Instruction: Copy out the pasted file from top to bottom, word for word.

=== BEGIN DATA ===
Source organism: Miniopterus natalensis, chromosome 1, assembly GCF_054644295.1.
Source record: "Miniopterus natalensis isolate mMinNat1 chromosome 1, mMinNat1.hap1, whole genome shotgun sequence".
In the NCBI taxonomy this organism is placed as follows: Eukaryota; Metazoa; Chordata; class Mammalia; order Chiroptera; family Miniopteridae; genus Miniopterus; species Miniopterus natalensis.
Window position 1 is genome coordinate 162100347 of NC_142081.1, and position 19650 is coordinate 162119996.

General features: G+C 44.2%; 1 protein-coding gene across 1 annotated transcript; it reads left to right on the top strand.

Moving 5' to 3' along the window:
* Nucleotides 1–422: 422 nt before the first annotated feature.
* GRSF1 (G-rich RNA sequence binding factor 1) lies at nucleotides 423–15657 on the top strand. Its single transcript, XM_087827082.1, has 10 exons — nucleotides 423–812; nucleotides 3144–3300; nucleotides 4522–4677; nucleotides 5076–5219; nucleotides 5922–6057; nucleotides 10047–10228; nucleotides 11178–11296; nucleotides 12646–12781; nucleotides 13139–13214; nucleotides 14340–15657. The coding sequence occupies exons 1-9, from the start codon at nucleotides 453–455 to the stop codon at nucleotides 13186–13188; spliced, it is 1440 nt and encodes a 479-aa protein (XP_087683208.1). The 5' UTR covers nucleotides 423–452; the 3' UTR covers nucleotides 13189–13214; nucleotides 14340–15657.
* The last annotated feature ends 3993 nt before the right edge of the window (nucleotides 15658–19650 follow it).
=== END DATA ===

Source organism: Miniopterus natalensis, chromosome 1, assembly GCF_054644295.1.
Source record: "Miniopterus natalensis isolate mMinNat1 chromosome 1, mMinNat1.hap1, whole genome shotgun sequence".
In the NCBI taxonomy this organism is placed as follows: Eukaryota; Metazoa; Chordata; class Mammalia; order Chiroptera; family Miniopteridae; genus Miniopterus; species Miniopterus natalensis.
Window position 1 is genome coordinate 162100347 of NC_142081.1, and position 19650 is coordinate 162119996.

General features: G+C 44.2%; 1 protein-coding gene across 1 annotated transcript; it reads left to right on the top strand.

Moving 5' to 3' along the window:
* Nucleotides 1–422: 422 nt before the first annotated feature.
* GRSF1 (G-rich RNA sequence binding factor 1) lies at nucleotides 423–15657 on the top strand. Its single transcript, XM_087827082.1, has 10 exons — nucleotides 423–812; nucleotides 3144–3300; nucleotides 4522–4677; nucleotides 5076–5219; nucleotides 5922–6057; nucleotides 10047–10228; nucleotides 11178–11296; nucleotides 12646–12781; nucleotides 13139–13214; nucleotides 14340–15657. The coding sequence occupies exons 1-9, from the start codon at nucleotides 453–455 to the stop codon at nucleotides 13186–13188; spliced, it is 1440 nt and encodes a 479-aa protein (XP_087683208.1). The 5' UTR covers nucleotides 423–452; the 3' UTR covers nucleotides 13189–13214; nucleotides 14340–15657.
* The last annotated feature ends 3993 nt before the right edge of the window (nucleotides 15658–19650 follow it).